ApproachFocuses on implementing security measures, policies, and technologies to prevent and detect security breaches. It involves deploying firewalls, antivirus software, intrusion detection systems, and other security controls to protect against known threats and vulnerabilities.Takes a holistic approach that goes beyond technical controls. It involves risk assessment, risk analysis, risk treatment, and risk monitoring. This includes identifying and prioritizing risks, implementing risk mitigation strategies, developing incident response plans, and regularly monitoring and updating risk management practices.
PerspectiveTypically takes a narrow view from a technical standpoint, emphasizing the protection of systems and networks. It focuses on defending against specific threats and vulnerabilities using technical controls and measures.Takes a broader organizational perspective. It considers business objectives, regulatory compliance, legal implications, reputation management, and financial consequences.

One can consider cyber risk management as the strategic foundation that assesses a wide variety of risks and identifies ways in which to mitigate each one, while cybersecurity is a tactical, hands-on approach to defending assets against whatever threatens them. Managing cyber risk requires a deep understanding of the potential consequences of a cyber incident and effective implementation of risk mitigation strategies to minimize the impact on an organization's objectives and stakeholders. 

Cybersecurity and cyber risk management align in their objective of safeguarding organizations against cyber threats, yet they adopt distinct perspectives and methodologies. The practices complement each other and have equally important roles in ensuring comprehensive protection and effective risk mitigation. By integrating both disciplines into their overall cybersecurity and risk management strategies, organizations can build a robust and proactive defense posture against a continuously evolving risk landscape.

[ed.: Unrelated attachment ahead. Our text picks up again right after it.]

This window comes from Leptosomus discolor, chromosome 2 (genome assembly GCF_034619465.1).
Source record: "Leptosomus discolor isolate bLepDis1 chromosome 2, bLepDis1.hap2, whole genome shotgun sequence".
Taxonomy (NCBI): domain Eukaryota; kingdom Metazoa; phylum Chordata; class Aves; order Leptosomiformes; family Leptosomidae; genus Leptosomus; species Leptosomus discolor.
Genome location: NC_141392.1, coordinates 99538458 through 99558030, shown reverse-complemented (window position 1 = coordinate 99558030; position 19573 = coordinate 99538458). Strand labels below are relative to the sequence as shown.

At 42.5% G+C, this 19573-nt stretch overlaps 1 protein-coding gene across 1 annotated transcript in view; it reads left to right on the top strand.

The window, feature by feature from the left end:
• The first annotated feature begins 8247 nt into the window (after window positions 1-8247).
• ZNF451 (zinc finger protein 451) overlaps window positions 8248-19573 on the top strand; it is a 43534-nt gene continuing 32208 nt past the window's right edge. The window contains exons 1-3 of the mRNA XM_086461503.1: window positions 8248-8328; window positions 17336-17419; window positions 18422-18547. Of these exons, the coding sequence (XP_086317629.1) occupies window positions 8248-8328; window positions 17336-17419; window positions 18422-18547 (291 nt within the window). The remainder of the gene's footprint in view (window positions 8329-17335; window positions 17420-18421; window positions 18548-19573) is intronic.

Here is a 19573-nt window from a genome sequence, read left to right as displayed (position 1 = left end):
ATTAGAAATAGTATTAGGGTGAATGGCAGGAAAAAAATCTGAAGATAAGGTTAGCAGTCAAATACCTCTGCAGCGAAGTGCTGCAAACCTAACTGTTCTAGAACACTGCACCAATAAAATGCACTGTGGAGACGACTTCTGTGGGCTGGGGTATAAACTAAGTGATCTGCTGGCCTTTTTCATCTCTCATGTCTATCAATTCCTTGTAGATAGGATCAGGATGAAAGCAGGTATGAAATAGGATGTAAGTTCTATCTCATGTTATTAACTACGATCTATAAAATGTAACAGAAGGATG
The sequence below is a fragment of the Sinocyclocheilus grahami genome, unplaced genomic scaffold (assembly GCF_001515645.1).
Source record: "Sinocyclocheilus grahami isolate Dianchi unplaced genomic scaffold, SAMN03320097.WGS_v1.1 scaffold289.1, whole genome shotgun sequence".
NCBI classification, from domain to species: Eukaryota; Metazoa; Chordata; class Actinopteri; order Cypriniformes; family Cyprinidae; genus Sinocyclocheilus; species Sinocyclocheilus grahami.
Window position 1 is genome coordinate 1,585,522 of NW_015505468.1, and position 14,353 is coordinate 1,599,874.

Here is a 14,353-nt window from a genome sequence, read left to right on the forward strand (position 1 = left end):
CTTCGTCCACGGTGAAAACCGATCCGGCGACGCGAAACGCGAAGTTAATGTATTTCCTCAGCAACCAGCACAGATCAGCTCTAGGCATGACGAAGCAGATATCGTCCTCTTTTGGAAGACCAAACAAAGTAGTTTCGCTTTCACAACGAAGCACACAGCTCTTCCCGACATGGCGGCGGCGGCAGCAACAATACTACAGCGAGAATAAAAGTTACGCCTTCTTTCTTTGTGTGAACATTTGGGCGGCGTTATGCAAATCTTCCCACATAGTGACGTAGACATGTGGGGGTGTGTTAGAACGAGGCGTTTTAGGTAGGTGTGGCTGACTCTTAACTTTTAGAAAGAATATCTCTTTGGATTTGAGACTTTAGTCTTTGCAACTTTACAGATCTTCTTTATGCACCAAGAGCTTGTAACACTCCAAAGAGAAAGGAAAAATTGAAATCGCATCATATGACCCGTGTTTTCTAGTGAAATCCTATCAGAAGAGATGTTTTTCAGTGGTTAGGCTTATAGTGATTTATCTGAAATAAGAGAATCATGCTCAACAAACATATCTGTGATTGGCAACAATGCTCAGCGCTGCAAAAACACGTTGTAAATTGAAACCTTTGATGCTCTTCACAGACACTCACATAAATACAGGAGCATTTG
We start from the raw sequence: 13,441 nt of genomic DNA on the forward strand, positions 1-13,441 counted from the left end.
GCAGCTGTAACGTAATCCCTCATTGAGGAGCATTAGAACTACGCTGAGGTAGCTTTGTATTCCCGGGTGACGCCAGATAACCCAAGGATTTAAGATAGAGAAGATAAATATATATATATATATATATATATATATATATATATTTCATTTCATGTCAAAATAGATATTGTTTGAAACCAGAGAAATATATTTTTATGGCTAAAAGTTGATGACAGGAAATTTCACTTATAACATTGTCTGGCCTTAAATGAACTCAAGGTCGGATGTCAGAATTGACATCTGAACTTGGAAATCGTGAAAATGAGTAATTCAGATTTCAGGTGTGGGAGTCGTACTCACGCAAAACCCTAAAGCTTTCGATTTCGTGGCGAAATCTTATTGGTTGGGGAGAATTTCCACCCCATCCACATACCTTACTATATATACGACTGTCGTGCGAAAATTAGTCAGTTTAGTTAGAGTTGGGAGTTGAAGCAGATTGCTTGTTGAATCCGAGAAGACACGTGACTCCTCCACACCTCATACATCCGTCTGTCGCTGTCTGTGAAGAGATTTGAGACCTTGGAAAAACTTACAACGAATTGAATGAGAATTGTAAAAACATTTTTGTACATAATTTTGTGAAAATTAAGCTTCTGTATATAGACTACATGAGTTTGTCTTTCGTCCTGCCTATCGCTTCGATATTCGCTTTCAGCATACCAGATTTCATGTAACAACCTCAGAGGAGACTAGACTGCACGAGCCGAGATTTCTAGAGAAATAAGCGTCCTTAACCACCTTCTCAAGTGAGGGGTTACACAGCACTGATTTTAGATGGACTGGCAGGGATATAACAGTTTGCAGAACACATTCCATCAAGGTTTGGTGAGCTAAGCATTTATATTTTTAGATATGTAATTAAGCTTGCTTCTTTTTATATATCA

Proactively Manage Cyber Risk with MetricStream

MetricStream’s IT and cyber governance, risk, and compliance solution, CyberGRC empowers organizations to connect all types of cyber risk data from across the enterprise and leverage actionable business intelligence to make data-driven decisions to build cyber resilience. With CyberGRC, your organization can:

  • Gain a single, consolidated, and comprehensive view of your cyber risk posture across all risk areas and objects 
  • Complement the cyber security tools to reduce the risk of cyber breaches with active risk management 
  • Ensure compliance with cyber-related regulations and frameworks, thereby reducing compliance risk 
  • Streamline the management of IT and cyber policies and documents and ensure compliance with all 
  • Identify, assess, mitigate, and monitor third-party IT risks, while also proactively managing vendor compliance 
  • Measure cyber risk exposure in quantified terms, leading to better investment decisions and effectively determining ROI on controls and tools
  • Continuously monitoring IT controls and processes for improved compliance and security

Want to learn more about how CyberGRC can help your organization build an effective and resilient cyber risk management program? Request a demo now. 

Check out our latest eBooks on cyber risk:

Cyber Risk Management for Energy Companies

7 Top Cyber Risk Strategies for Banking and Financial Services 

5 Connections Every Cyber Risk Leader Must Make for Driving Cyber Resilience

Agnishwar Banerjee

Agnishwar Banerjee Product Marketing, MetricStream

People call me AB and I am part of the CyberGRC Product Marketing team at MetricStream, where I handle the messaging, product go-to-market plans, and analyse market trends. Having witnessed the transition from offline to online firsthand (80’s child), for most of my life, I have been an avid enthusiast in the domain of technology and cyber security including personal cybersecurity. Over the last 10 years, I have been involved in developing and marketing risk-focused, SaaS products. I have a good mix of right brain and left brain and love reading, learning new things and am generally a big believer in the power of looking inward, effective processes and people.

 
lets-talk-img

Ready to get started?

Speak to our experts Let’s talk